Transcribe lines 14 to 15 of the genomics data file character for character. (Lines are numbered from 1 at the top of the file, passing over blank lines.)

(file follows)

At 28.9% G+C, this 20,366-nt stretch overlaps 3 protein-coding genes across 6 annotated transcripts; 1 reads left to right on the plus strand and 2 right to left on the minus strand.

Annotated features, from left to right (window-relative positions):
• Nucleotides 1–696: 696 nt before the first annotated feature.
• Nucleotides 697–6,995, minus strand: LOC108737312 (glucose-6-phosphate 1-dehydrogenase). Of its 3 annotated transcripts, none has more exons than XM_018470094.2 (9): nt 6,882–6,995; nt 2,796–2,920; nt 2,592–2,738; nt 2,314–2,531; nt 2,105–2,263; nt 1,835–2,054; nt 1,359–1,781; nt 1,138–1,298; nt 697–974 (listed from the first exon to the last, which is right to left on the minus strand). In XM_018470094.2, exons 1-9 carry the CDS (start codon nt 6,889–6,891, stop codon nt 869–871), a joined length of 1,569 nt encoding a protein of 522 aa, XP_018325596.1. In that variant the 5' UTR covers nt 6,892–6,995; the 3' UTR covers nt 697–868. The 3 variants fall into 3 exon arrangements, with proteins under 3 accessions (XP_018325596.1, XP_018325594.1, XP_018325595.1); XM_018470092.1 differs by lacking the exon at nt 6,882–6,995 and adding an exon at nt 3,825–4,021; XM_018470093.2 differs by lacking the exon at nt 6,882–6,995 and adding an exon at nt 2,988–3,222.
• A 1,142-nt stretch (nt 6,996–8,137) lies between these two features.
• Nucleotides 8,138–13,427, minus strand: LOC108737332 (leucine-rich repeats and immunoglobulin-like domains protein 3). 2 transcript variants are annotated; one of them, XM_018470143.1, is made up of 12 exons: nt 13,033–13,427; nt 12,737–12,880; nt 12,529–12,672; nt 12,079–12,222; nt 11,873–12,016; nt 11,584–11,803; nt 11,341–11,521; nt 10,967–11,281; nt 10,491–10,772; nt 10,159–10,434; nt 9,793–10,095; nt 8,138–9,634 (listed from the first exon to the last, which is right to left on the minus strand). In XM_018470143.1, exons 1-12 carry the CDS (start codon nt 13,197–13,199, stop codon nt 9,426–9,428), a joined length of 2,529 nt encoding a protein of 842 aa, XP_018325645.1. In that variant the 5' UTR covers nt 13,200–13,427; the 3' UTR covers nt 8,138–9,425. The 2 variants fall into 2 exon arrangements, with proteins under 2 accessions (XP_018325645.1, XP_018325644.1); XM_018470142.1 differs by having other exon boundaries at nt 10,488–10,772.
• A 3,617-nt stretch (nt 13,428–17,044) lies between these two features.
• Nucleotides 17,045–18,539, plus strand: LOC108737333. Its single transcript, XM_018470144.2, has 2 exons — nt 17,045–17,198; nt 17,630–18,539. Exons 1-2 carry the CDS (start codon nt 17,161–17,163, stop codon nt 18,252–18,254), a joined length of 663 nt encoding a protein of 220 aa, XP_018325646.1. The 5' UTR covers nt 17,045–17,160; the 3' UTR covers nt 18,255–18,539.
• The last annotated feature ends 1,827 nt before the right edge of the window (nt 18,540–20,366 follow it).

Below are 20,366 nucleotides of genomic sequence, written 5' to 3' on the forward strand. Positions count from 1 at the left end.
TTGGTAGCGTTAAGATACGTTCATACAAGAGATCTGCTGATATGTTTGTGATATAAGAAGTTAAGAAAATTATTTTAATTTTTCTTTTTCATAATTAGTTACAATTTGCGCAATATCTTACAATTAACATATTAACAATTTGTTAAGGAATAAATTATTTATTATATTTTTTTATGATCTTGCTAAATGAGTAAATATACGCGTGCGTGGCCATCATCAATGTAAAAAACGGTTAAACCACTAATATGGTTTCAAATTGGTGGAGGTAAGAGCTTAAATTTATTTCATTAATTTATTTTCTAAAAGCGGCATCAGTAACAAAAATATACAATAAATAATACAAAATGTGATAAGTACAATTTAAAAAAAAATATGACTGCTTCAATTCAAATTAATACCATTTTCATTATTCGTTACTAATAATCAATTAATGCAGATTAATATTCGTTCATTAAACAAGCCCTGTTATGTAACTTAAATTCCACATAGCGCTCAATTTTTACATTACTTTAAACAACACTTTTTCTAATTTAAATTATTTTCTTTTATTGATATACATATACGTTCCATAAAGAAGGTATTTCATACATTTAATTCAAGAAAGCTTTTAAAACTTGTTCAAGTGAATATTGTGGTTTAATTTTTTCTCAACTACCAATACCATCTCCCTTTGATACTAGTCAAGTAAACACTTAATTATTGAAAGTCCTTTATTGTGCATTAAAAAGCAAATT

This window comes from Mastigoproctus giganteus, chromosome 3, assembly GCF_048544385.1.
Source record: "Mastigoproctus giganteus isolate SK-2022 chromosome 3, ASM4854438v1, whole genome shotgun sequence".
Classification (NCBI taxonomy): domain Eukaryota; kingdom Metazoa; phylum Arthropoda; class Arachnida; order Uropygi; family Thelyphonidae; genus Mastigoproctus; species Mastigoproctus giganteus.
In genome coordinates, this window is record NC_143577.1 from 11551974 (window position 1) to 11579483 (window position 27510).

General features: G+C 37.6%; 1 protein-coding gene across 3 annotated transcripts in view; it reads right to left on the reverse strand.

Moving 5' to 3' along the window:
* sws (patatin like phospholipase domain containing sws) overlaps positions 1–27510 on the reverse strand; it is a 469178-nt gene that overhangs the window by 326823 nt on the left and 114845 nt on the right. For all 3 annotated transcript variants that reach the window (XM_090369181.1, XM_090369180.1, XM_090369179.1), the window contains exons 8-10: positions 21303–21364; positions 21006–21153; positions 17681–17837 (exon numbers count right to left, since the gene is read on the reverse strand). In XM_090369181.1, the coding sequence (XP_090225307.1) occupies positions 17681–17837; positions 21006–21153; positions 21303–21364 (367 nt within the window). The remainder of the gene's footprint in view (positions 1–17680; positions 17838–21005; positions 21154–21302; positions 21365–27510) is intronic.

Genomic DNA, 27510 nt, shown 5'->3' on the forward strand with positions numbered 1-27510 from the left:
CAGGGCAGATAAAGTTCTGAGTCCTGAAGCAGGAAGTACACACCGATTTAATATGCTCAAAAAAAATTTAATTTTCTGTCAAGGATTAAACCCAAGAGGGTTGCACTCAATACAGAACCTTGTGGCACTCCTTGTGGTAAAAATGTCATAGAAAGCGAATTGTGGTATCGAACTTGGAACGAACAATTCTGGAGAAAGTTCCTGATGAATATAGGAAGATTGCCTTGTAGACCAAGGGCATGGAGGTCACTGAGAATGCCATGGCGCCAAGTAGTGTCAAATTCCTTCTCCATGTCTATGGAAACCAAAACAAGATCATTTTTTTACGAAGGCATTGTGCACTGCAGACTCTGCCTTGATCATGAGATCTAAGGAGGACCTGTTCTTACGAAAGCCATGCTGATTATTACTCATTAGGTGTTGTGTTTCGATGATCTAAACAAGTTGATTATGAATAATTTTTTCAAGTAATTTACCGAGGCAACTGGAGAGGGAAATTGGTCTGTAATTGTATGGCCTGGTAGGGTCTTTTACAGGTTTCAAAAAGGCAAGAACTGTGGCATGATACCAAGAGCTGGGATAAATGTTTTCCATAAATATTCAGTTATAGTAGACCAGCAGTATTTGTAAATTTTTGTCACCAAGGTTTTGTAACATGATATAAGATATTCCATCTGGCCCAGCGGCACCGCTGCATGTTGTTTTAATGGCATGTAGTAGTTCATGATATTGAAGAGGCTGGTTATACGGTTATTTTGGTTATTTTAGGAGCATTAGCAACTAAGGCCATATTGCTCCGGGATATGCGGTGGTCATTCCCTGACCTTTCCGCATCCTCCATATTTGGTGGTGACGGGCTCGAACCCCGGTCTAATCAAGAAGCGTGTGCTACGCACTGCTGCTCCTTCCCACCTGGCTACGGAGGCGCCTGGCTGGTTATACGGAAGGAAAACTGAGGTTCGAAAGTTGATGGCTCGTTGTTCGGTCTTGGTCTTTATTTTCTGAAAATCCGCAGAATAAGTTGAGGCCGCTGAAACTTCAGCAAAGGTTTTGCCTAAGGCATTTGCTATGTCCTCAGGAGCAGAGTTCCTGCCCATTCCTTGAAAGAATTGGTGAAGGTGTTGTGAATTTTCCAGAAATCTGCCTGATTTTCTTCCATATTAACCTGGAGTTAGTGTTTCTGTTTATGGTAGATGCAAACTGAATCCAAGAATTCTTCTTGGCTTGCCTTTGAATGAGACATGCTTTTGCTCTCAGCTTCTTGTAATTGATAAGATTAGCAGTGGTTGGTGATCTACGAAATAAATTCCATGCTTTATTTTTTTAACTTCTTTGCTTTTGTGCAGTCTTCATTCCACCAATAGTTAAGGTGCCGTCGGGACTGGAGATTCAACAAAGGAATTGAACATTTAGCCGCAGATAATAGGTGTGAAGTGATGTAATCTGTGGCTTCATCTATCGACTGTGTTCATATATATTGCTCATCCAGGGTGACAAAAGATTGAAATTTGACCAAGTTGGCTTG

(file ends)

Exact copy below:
Classification (NCBI taxonomy): domain Eukaryota; kingdom Metazoa; phylum Arthropoda; class Arachnida; order Uropygi; family Thelyphonidae; genus Mastigoproctus; species Mastigoproctus giganteus.
In genome coordinates, this window is record NC_143577.1 from 11551974 (window position 1) to 11579483 (window position 27510).